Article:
a mural depicting the word "empathy" and the phrase "its about hope, but also heartbreak. families grieve, and we grieve with them."
"Above and Beyond." Artist: Eric Okdeh

Within a span of 10 days, we as a nation experienced two senseless mass shootings that took the lives of more than 30 people—including elderly women who were shopping in a neighborhood grocery store and little children gunned down by an 18-year-old in their classroom. As we move from one killing to the next—whether it is a “mass shooting” or lives lost one by one from gun violence; whether in the form of homicide or suicide—we have to ask ourselves: Why is this happening? What should be done to prevent it?

I think we all know the answer. In fact, countries like our own the world over know the answer and have taken action by enacting effective gun control policies. America is awash in guns: Americans make up approximately 4.4% of the world’s population but own a whopping 42% of the world’s guns. Guns account for 79% of all homicides in the U.S. By comparison: 37% of homicides in Canada, 13% in Australia and 4% in the U.K. are deaths by guns. Why does owning a gun, especially an assault weapon created expressly to kill people, trump the right of little children not to be killed as they attend school or grandmothers to safely shop for groceries? Why do we tolerate seeing endless scenes of grieving families?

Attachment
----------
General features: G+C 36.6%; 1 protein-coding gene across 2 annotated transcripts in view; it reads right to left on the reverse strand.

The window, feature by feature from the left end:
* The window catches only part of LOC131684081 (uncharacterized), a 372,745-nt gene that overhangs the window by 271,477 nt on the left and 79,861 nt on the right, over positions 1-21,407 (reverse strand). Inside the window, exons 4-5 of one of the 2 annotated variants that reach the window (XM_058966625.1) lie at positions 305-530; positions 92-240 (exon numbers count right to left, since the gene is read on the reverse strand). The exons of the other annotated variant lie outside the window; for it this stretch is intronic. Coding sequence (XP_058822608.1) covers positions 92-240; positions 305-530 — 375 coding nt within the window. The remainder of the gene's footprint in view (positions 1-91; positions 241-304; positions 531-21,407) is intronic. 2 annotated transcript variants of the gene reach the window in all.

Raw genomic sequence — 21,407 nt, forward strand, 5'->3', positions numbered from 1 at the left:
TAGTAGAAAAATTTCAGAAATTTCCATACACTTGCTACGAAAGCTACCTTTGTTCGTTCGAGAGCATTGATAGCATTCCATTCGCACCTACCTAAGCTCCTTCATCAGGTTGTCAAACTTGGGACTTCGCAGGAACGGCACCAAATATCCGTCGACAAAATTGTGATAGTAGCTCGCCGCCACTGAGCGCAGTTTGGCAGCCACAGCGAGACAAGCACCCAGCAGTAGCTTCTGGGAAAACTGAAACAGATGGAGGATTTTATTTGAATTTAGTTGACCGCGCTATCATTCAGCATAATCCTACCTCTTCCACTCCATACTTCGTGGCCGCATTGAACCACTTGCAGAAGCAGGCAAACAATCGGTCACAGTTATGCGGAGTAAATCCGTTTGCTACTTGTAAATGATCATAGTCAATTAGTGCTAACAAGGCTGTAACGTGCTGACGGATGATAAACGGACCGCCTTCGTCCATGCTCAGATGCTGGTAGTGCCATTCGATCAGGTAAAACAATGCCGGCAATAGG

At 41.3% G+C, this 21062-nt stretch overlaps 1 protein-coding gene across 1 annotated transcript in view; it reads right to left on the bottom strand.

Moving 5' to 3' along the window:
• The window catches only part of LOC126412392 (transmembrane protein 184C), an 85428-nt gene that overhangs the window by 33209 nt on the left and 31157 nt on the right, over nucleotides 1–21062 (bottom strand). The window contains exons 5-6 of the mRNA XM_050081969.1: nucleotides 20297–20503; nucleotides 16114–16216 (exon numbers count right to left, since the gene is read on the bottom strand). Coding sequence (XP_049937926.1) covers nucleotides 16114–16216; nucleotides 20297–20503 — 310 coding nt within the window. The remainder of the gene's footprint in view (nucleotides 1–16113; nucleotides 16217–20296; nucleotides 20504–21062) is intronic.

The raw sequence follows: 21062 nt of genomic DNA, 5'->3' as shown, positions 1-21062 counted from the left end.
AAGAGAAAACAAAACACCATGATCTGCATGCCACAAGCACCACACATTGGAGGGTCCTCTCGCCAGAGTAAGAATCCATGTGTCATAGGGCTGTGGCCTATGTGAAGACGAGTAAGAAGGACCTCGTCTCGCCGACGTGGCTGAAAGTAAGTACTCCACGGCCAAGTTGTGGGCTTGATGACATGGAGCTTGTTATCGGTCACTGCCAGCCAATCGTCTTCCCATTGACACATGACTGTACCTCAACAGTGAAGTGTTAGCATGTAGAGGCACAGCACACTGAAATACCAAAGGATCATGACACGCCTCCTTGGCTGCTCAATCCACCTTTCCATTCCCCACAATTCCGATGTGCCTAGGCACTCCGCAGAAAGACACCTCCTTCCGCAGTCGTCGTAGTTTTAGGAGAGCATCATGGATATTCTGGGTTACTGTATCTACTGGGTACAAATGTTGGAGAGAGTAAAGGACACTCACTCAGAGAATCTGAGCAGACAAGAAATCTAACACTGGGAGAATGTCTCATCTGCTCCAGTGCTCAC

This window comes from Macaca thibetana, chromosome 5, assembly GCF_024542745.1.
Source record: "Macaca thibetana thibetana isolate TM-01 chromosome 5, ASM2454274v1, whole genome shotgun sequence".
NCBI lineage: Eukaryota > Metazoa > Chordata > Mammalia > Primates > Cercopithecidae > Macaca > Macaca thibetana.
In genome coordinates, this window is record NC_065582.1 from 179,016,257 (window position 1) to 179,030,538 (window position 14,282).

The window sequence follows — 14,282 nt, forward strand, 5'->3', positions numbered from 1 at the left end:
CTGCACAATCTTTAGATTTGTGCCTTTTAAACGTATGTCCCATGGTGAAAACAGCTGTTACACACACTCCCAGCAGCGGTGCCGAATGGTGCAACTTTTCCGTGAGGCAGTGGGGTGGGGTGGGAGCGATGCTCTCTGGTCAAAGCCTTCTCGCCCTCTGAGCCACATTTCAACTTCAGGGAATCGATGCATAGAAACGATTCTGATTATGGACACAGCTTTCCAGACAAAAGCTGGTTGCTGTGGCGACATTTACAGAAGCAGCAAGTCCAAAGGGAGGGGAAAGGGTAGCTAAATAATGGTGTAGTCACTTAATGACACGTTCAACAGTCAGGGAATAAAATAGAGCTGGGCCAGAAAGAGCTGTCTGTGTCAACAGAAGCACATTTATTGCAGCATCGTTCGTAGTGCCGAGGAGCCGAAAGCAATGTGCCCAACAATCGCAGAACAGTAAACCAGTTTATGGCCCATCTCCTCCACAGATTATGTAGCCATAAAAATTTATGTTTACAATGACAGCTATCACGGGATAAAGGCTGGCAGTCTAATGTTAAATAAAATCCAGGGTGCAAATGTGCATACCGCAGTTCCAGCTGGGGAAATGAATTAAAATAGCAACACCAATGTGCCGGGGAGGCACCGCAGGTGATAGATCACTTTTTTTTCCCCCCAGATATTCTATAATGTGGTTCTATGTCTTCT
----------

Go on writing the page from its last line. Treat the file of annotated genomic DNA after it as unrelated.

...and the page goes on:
I can’t tell you the sadness I felt when I heard about the racially motivated massacre in Buffalo and the senseless slaughter of innocent children in Uvalde, Texas. But I also feel angry at our political leaders who can’t seem to protect us from this senseless carnage. All of us have to denounce white supremacy and demand effective gun control solutions. We also have to advocate for a properly funded and accessible mental health care system.  Ways in which you can take action include voting and contacting your representatives at the state and federal levels to share your opinion on legislation that might prevent tragedies such as this.

Please know that if you are struggling or need support processing these horrific events, resources are available. I urge you to consider the following:


Laura A. Siminoff
Dean of the College of Public Health